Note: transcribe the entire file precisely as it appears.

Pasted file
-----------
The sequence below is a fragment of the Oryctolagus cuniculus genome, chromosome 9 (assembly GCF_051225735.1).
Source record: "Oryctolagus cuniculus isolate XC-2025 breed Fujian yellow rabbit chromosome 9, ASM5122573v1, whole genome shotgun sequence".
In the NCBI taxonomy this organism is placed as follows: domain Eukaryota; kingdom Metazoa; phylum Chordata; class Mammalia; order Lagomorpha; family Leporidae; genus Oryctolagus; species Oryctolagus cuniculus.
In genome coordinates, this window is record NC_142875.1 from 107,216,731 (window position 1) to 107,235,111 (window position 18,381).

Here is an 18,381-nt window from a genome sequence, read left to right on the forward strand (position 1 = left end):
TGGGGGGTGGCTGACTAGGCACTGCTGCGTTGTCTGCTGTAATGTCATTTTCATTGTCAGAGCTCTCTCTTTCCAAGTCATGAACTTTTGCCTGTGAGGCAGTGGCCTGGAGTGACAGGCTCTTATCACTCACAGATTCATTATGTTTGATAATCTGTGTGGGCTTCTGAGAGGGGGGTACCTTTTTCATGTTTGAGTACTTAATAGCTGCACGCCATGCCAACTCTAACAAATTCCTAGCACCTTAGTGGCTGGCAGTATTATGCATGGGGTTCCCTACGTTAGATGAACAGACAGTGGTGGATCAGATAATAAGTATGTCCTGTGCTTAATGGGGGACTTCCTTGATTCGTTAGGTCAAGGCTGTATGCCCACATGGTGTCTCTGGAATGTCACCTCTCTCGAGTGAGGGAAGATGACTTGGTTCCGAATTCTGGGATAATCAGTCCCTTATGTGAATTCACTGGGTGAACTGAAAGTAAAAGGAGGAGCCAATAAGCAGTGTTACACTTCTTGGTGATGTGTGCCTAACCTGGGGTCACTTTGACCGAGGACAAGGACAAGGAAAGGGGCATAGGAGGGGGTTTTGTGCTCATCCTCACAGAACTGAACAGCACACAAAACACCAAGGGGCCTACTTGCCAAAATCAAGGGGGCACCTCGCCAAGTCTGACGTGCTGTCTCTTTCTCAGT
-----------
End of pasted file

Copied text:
The sequence below is a fragment of the Oryctolagus cuniculus genome, chromosome 9 (assembly GCF_051225735.1).
Source record: "Oryctolagus cuniculus isolate XC-2025 breed Fujian yellow rabbit chromosome 9, ASM5122573v1, whole genome shotgun sequence".
In the NCBI taxonomy this organism is placed as follows: domain Eukaryota; kingdom Metazoa; phylum Chordata; class Mammalia; order Lagomorpha; family Leporidae; genus Oryctolagus; species Oryctolagus cuniculus.
In genome coordinates, this window is record NC_142875.1 from 107,216,731 (window position 1) to 107,235,111 (window position 18,381).

Here is an 18,381-nt window from a genome sequence, read left to right on the forward strand (position 1 = left end):
TGGGGGGTGGCTGACTAGGCACTGCTGCGTTGTCTGCTGTAATGTCATTTTCATTGTCAGAGCTCTCTCTTTCCAAGTCATGAACTTTTGCCTGTGAGGCAGTGGCCTGGAGTGACAGGCTCTTATCACTCACAGATTCATTATGTTTGATAATCTGTGTGGGCTTCTGAGAGGGGGGTACCTTTTTCATGTTTGAGTACTTAATAGCTGCACGCCATGCCAACTCTAACAAATTCCTAGCACCTTAGTGGCTGGCAGTATTATGCATGGGGTTCCCTACGTTAGATGAACAGACAGTGGTGGATCAGATAATAAGTATGTCCTGTGCTTAATGGGGGACTTCCTTGATTCGTTAGGTCAAGGCTGTATGCCCACATGGTGTCTCTGGAATGTCACCTCTCTCGAGTGAGGGAAGATGACTTGGTTCCGAATTCTGGGATAATCAGTCCCTTATGTGAATTCACTGGGTGAACTGAAAGTAAAAGGAGGAGCCAATAAGCAGTGTTACACTTCTTGGTGATGTGTGCCTAACCTGGGGTCACTTTGACCGAGGACAAGGACAAGGAAAGGGGCATAGGAGGGGGTTTTGTGCTCATCCTCACAGAACTGAACAGCACACAAAACACCAAGGGGCCTACTTGCCAAAATCAAGGGGGCACCTCGCCAAGTCTGACGTGCTGTCTCTTTCTCAGT